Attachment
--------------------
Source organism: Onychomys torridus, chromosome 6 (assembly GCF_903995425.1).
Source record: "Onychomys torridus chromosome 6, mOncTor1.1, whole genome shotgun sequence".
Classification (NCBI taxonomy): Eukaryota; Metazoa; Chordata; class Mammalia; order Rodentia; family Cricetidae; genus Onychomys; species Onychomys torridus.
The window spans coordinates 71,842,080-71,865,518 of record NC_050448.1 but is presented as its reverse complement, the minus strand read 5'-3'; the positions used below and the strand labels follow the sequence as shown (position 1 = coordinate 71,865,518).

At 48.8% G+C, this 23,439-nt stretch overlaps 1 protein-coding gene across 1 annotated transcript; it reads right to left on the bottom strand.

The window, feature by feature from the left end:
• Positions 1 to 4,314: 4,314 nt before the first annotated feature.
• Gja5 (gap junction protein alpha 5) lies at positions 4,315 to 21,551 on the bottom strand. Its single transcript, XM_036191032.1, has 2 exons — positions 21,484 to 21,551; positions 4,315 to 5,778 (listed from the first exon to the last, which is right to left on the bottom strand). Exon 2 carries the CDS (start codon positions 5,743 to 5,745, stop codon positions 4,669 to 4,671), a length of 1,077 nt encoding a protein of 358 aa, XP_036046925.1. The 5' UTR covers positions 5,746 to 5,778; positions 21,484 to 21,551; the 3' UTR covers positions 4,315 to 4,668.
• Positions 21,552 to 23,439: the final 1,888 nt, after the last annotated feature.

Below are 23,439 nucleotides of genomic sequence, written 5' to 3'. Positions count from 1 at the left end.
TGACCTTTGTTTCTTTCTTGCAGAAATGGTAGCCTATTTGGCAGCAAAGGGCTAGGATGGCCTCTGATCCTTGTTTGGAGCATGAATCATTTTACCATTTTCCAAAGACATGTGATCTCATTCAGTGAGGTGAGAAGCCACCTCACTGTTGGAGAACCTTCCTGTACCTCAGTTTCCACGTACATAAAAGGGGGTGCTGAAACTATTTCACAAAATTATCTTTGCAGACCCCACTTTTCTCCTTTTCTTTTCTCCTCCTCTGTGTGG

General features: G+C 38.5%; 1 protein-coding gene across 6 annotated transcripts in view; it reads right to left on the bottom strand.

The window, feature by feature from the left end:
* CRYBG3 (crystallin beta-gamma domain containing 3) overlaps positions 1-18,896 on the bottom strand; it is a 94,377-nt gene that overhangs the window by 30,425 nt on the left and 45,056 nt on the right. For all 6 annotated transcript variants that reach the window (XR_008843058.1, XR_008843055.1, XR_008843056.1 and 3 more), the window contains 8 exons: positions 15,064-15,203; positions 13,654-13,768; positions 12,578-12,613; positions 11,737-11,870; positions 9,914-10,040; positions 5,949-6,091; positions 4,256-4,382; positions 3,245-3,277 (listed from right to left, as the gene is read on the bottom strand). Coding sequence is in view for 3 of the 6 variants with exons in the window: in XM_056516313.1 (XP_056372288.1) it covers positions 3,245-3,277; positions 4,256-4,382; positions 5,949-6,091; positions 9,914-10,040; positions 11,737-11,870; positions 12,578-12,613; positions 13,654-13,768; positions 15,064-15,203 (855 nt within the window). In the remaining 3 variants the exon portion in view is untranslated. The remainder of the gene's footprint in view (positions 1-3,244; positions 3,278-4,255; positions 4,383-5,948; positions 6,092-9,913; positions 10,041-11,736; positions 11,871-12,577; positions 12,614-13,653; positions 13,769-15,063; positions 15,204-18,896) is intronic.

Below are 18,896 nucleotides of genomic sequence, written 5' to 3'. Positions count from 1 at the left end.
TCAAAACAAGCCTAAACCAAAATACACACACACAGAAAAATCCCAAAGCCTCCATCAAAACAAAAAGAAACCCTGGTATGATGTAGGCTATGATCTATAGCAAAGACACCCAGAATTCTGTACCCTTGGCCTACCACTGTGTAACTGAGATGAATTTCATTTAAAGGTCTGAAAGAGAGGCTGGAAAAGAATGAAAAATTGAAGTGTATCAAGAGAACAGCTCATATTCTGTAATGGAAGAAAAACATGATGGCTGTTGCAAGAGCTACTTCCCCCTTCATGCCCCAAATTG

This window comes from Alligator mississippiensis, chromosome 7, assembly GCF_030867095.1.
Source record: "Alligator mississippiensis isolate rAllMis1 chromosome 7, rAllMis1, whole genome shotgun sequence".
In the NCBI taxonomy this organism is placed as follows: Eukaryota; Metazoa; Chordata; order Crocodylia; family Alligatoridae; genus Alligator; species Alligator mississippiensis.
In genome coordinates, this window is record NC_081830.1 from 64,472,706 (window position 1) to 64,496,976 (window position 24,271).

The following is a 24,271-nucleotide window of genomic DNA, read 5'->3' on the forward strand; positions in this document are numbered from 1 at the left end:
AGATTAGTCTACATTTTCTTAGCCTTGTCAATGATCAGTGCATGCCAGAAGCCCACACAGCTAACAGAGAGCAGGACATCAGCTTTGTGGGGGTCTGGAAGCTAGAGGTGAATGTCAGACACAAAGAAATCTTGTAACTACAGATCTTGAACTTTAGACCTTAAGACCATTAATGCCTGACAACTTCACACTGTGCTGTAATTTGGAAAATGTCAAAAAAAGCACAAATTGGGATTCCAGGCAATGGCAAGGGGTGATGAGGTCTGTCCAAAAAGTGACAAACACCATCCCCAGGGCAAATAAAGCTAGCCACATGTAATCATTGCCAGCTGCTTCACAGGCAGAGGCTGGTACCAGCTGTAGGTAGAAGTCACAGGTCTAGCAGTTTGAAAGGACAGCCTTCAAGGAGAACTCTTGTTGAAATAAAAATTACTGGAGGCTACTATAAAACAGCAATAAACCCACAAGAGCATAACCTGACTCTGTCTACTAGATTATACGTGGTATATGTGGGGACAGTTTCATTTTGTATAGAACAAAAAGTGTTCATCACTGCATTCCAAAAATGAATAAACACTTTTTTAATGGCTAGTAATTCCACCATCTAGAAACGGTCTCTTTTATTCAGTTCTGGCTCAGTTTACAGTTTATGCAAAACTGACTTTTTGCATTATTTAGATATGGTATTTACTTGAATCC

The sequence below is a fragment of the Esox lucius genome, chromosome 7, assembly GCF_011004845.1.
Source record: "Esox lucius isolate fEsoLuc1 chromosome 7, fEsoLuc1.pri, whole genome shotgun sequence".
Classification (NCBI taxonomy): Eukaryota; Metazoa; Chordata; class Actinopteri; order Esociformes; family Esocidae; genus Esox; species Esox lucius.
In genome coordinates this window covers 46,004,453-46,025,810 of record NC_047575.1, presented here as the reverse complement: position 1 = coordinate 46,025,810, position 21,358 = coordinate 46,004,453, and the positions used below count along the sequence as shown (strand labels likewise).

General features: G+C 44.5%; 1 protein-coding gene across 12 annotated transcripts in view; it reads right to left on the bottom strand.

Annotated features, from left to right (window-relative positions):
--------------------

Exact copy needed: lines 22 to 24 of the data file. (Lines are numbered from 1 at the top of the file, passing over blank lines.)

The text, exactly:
AGATTAGTCTACATTTTCTTAGCCTTGTCAATGATCAGTGCATGCCAGAAGCCCACACAGCTAACAGAGAGCAGGACATCAGCTTTGTGGGGGTCTGGAAGCTAGAGGTGAATGTCAGACACAAAGAAATCTTGTAACTACAGATCTTGAACTTTAGACCTTAAGACCATTAATGCCTGACAACTTCACACTGTGCTGTAATTTGGAAAATGTCAAAAAAAGCACAAATTGGGATTCCAGGCAATGGCAAGGGGTGATGAGGTCTGTCCAAAAAGTGACAAACACCATCCCCAGGGCAAATAAAGCTAGCCACATGTAATCATTGCCAGCTGCTTCACAGGCAGAGGCTGGTACCAGCTGTAGGTAGAAGTCACAGGTCTAGCAGTTTGAAAGGACAGCCTTCAAGGAGAACTCTTGTTGAAATAAAAATTACTGGAGGCTACTATAAAACAGCAATAAACCCACAAGAGCATAACCTGACTCTGTCTACTAGATTATACGTGGTATATGTGGGGACAGTTTCATTTTGTATAGAACAAAAAGTGTTCATCACTGCATTCCAAAAATGAATAAACACTTTTTTAATGGCTAGTAATTCCACCATCTAGAAACGGTCTCTTTTATTCAGTTCTGGCTCAGTTTACAGTTTATGCAAAACTGACTTTTTGCATTATTTAGATATGGTATTTACTTGAATCC

The sequence below is a fragment of the Esox lucius genome, chromosome 7, assembly GCF_011004845.1.
Source record: "Esox lucius isolate fEsoLuc1 chromosome 7, fEsoLuc1.pri, whole genome shotgun sequence".